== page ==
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Bhaven (Professional)     31 December 2016

Agreement between indian parties under foreign law?

Can two Indian parties to a contract choose a governing law which is a foreign law? 


 2 Replies

Adv. Yogen Kakade (+ 91 9225510883)     02 January 2017

Every contract to be challenged has a jurisdiction.. you have to justify the jurisdiction as per the law. The facts of the case need to be seen.

Adv. Yogen Kakade

Jurycon Incorporation

Advocates & Consultants
Email: juryconincorporation@gmail.com
Web: www.juryconn.in   Call: 09225510883

Bhaven (Professional)     27 February 2017

Thanks for your help! Got my hands on this opinion. Interesting analysis so I thought of sharing.

A commercial contract entered between two contracting parties provides for the terms on which the business has to be conducted. A commercial contract contains a governing law clause. However, at times, the parties to the contract do not agree to the governing law clause or it is intentionally omitted. In these situations, some rules exist to determine where the governing law of the contract should be.

The most significant principle of private international law is that the contracting parties have a right to choose the governing law of a contract. It is a common practice for foreign companies entering into contracts with Indian companies to stipulate that the agreement will be governed by a foreign law and be enforceable in a foreign court.

But the question arises whether two or more Indian parties to a contract can opt for a foreign law to govern their contract?

The Supreme Court of India in the case of National Thermal Power Corporation v. Singer Company, stated that the decisive factor in determining the “proper law of contract” is the expressed intention of the parties. The only limitation to this rule is that the intention of the parties must be expressed bona fide and should not oppose public policy. Proper law is, thus, the law which the parties expressly or impliedly choose or which is imputed to them by reason of its closest and most intimate connection with the contract.

Further, in the matter of TDM Infrastructure Private Limited v UE Development India Private Limited, the Supreme Court of India established that as a matter of Indian public policy, Indian nationals contracting between themselves are not permitted to contract out of the application of Indian law. However, India follows the doctrine of precedents i.e. judgement of the courts has to be read in the context of questions which arose for determination before it. The observation made in the above case were made with respect to an application under section 11 of the Arbitration and Concealment Act, 1996 concerning appointment of an arbitrator. The case never concerned the question whether two Indian parties can contract out of Indian law or in other words can adopt foreign law to govern their contract. Thus the observation were merely obiter dicta.

The Supreme Court of India in the case of Sasan Power Limited vs. North American Coal Corporation did not throw light on the question whether two Indian parties could enter into an agreement to be governed by the laws of another country. The Supreme Court however concluded that since a foreign element was involved in the agreement and the issue arising out of it, the autonomy of the parities in such case to choose foreign law is recognized in law.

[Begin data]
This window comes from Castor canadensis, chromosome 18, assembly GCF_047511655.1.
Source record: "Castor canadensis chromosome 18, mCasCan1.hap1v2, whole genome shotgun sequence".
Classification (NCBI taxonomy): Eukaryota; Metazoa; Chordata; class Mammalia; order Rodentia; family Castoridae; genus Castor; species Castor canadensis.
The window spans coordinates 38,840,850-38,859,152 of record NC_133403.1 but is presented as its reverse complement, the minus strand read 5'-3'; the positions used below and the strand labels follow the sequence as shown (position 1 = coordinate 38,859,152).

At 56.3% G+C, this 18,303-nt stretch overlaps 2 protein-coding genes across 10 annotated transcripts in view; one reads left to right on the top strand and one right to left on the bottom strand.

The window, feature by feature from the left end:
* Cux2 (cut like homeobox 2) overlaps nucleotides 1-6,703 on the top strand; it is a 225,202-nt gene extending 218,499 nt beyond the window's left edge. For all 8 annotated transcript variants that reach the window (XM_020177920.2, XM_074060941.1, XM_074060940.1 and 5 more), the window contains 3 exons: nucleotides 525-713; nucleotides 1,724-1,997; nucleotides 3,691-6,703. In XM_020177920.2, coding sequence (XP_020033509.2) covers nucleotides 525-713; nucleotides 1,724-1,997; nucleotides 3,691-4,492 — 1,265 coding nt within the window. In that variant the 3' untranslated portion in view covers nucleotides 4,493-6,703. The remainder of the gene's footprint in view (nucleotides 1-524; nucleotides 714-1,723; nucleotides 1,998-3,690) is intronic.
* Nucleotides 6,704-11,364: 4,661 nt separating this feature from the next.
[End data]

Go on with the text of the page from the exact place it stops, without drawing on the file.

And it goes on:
Thus in the absence of any clarity provided by the Supreme Court, a conclusion can be drawn that no law in India explicitly restricts the Indian parties to a contract to opt for a foreign law to govern their contract. But the question arises whether Indian Courts will enforce such a foreign law?

The parties to the contract can by agreement confer jurisdiction on a foreign court which will have jurisdiction over the subject matter under the foreign law governing the contract provided such foreign law permits so and the Indian Courts do not have the jurisdiction to entertain such suits.

The parties cannot, by agreement, confer jurisdiction on a court which does not have any jurisdiction over the subject matter. In case of a contract specifying a foreign court as having exclusive jurisdiction, the Indian Court will have jurisdiction to entertain the suit if the cause of action arises wholly or in part within the local limits of the Indian Courts jurisdiction as per the Code of Civil Procedure, 1908. Additionally, the Indian Courts has jurisdiction to try all cases of a civil nature, unless expressly or impliedly barred from doing so.

Thus where the Indian Court has jurisdiction to entertain the suit, if a party to the contract wants to rely on a foreign law, such foreign law should be pleaded like any other fact and be proved by evidence of experts in that law since the Indian Evidence Act, 1872 provides that if a court does not take judicial notice of a fact, such fact shall be proved. An Indian court will take judicial notice of only the laws which are in force in India. The requirement to prove foreign laws under rules of evidence has been upheld by the Supreme Court of India in Harishankar Jain vs. Sonia Gandhi, where the court held that it would be able to interpret the agreement’s choice of law provisions only if the parties adduced evidence thereof.

Therefore, in the light of the above reasonings, it can be concluded under the given circumstances that two or more Indian parties to a contract can opt for their contract to be governed by a foreign law provided the foreign law under which the party wants to have its jurisdiction must permit so and such fact is stated under the governing clause to the contract.

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